The Strip District: History
Has The Strip always been "The Strip?"
- Today, with a rough-and-tumble past and an elusive, tough-sounding name, it may be hard to
believe that The Strip was "once a lovely wooded riverbank." (1)
How has The Strip changed over the years?
- The Strip has seen use as "farmland," as a home for "mills and
warehouses," as a "food market," and, most recently, as a
focus "for the area's trendiest nightlife." (2)
By what other names has The Strip been known?"
- Also known as "Bayardstown, O'Haraville, Northern Liberties [and]
Denny's Bottoms," (3) The Strip District at one
time was "an undesirable, heavily
populated, residential-industrial district notable mainly for its
marauding gangs and
election day brawls." (4)
What are the borders of The Strip?
- What defines the borders for any neighborhood isn't always firm and
fast. In fact, The Strip has often been considered just an extension of
However, in 1940 The Strip was described as "the narrow belt of land
extending from Eleventh Street to Thirty-fourth Street, hemmed in on the
south by the steep bluffs above the Pennsylvania Railroad tracks and on
the north by the Allegheny River." (5)
What kind of changes are going on in The Strip today?
- Today, "what's
happening is urban homesteading on a commercial and professional level." (6)
Who were among the early settlers and landowners in The
- "In 1773, James O'Hara, an Indian trader, came to Pittsburgh and bought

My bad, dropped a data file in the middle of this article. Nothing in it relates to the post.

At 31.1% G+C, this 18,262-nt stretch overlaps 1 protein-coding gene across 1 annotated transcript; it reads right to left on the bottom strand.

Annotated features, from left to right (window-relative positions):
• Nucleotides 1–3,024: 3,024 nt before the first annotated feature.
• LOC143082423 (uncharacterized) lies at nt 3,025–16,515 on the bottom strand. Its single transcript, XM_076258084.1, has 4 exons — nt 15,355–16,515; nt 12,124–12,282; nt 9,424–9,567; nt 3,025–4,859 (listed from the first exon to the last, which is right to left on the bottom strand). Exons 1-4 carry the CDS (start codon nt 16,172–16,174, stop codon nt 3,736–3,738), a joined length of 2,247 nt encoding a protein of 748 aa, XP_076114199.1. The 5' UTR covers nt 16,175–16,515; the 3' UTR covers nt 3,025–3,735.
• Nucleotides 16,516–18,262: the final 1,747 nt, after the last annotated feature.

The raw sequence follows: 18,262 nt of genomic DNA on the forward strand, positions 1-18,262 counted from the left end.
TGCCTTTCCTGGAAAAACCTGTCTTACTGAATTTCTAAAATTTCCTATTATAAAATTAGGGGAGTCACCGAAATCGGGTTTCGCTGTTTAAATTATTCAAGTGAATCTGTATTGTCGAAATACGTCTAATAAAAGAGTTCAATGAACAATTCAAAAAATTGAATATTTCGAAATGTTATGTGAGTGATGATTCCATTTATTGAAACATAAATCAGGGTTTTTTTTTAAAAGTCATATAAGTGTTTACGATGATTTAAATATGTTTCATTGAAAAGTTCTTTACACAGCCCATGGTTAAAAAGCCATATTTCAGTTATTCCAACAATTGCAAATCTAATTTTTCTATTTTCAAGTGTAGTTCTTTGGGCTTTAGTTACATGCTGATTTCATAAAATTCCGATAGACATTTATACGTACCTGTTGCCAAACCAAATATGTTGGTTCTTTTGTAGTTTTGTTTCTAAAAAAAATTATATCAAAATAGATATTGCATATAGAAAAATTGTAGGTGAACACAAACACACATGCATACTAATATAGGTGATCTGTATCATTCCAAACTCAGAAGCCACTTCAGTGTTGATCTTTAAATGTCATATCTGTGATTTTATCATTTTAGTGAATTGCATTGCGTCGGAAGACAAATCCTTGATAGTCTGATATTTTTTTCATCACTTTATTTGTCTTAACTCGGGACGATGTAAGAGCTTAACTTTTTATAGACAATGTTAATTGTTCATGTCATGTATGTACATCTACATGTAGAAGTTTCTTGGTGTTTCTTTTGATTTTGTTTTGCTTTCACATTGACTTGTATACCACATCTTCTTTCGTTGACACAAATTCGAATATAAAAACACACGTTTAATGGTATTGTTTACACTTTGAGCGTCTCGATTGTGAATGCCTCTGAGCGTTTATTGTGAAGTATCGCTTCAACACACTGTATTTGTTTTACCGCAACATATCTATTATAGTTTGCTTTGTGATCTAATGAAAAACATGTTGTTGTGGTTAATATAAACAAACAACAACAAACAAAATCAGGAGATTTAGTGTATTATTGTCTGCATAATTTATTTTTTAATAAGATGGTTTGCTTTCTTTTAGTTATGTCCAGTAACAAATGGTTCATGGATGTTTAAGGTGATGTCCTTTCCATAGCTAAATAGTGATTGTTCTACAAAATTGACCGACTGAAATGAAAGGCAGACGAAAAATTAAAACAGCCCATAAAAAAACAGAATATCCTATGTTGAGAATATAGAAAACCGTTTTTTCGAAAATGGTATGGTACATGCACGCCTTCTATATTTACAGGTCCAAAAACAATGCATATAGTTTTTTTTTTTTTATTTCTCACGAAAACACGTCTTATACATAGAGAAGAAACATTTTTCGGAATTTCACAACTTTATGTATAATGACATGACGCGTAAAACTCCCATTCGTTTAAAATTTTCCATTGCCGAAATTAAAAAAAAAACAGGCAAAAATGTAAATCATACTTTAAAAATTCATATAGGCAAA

land from Thomas Smallman in the area of [what is now] The Strip. O'Hara
named his farm 'Springfield Plantation.'" (7)
What helped make The Strip a center for trade and
- A terminal for goods transported on the Pennsylvania Canal,
which connected Pittsburgh and Philadelphia, was built in 1829 at 11th
Street. (8) Eventually, the Junction,
Allegheny Valley and Pennsylvania railroads made the canal obsolete. (9)
What roots did the Pennsylvania Railroad put down in The
Pennsylvania Railroad's Roundhouse and some repair shops stood on 28th
What are some of the early origins of industry in The
- "Industry became increasingly important to The Strip following its
annexation to Pittsburgh in 1837. John Schoenbarger McCormick bought the
Pittsburgh Blacking Mill and moved it from Downtown to the Strip District
to be nearer the foundries and metal casting operations in the area of
25th Street and the Allegheny Valley Railroad." (11) In addition, other companies that started
in The Strip (12): Pittsburgh Reduction Company
33rd and Smallman; Carnegie-Phipps, Company Union Mills at 29th and 30th
Streets; and Westinghouse Machine Company at 24th and 25th Streets.
What are the origins of The Strip as the city's produce
- "Adam's Market,
located in the west end of The Strip, [became] Pittsburgh's produce
center." (13) "In the 1930s, the produce would
come in by rail and we'd sell
right out of the refrigerated boxcars. Hucksters would come in horse and
wagons to pick up their fruit and vegetables." (14)
How has the appearance of The Strip changed recently?
- The character of The Strip
continues to change: the Belgian Blocks that once paved
Smallman Street have been covered over with asphalt. (15)
What does the future hold for The Strip?
- Some see The Strip of tomorrow as "a district with more restaurants,
bars, galleries and specialty shops...a warehouse district
taken over by artists, restaurateurs and upscale
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